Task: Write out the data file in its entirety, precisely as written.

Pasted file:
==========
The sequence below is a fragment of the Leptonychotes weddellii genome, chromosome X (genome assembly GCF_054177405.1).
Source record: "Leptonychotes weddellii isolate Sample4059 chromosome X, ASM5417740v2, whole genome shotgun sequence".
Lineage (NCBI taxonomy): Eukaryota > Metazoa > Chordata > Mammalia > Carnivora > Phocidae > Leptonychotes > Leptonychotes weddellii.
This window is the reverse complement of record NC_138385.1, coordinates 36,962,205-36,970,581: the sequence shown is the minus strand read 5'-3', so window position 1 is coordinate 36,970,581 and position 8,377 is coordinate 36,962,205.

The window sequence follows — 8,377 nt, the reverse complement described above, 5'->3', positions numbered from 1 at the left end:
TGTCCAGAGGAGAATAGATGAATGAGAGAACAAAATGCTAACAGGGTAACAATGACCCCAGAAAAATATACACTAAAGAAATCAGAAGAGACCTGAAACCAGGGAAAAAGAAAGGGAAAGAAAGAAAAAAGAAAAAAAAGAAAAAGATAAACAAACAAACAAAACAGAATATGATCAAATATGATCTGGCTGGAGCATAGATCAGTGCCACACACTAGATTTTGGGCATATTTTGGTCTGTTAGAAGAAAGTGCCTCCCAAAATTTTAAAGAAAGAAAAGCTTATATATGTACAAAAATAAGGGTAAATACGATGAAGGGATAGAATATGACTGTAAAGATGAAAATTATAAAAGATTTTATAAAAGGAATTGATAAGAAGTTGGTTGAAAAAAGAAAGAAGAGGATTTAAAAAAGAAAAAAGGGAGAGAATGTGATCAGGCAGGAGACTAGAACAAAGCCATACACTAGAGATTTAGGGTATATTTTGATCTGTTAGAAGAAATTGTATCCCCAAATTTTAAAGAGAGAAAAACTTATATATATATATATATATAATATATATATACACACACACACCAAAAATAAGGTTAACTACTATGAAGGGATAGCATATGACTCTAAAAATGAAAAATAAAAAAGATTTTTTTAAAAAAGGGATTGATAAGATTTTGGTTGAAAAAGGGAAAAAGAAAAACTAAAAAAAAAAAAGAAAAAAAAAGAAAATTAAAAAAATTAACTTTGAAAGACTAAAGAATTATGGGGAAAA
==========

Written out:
The sequence below is a fragment of the Leptonychotes weddellii genome, chromosome X (genome assembly GCF_054177405.1).
Source record: "Leptonychotes weddellii isolate Sample4059 chromosome X, ASM5417740v2, whole genome shotgun sequence".
Lineage (NCBI taxonomy): Eukaryota > Metazoa > Chordata > Mammalia > Carnivora > Phocidae > Leptonychotes > Leptonychotes weddellii.
This window is the reverse complement of record NC_138385.1, coordinates 36,962,205-36,970,581: the sequence shown is the minus strand read 5'-3', so window position 1 is coordinate 36,970,581 and position 8,377 is coordinate 36,962,205.

The window sequence follows — 8,377 nt, the reverse complement described above, 5'->3', positions numbered from 1 at the left end:
TGTCCAGAGGAGAATAGATGAATGAGAGAACAAAATGCTAACAGGGTAACAATGACCCCAGAAAAATATACACTAAAGAAATCAGAAGAGACCTGAAACCAGGGAAAAAGAAAGGGAAAGAAAGAAAAAAGAAAAAAAAGAAAAAGATAAACAAACAAACAAAACAGAATATGATCAAATATGATCTGGCTGGAGCATAGATCAGTGCCACACACTAGATTTTGGGCATATTTTGGTCTGTTAGAAGAAAGTGCCTCCCAAAATTTTAAAGAAAGAAAAGCTTATATATGTACAAAAATAAGGGTAAATACGATGAAGGGATAGAATATGACTGTAAAGATGAAAATTATAAAAGATTTTATAAAAGGAATTGATAAGAAGTTGGTTGAAAAAAGAAAGAAGAGGATTTAAAAAAGAAAAAAGGGAGAGAATGTGATCAGGCAGGAGACTAGAACAAAGCCATACACTAGAGATTTAGGGTATATTTTGATCTGTTAGAAGAAATTGTATCCCCAAATTTTAAAGAGAGAAAAACTTATATATATATATATATATAATATATATATACACACACACACCAAAAATAAGGTTAACTACTATGAAGGGATAGCATATGACTCTAAAAATGAAAAATAAAAAAGATTTTTTTAAAAAAGGGATTGATAAGATTTTGGTTGAAAAAGGGAAAAAGAAAAACTAAAAAAAAAAAAGAAAAAAAAAGAAAATTAAAAAAATTAACTTTGAAAGACTAAAGAATTATGGGGAAAA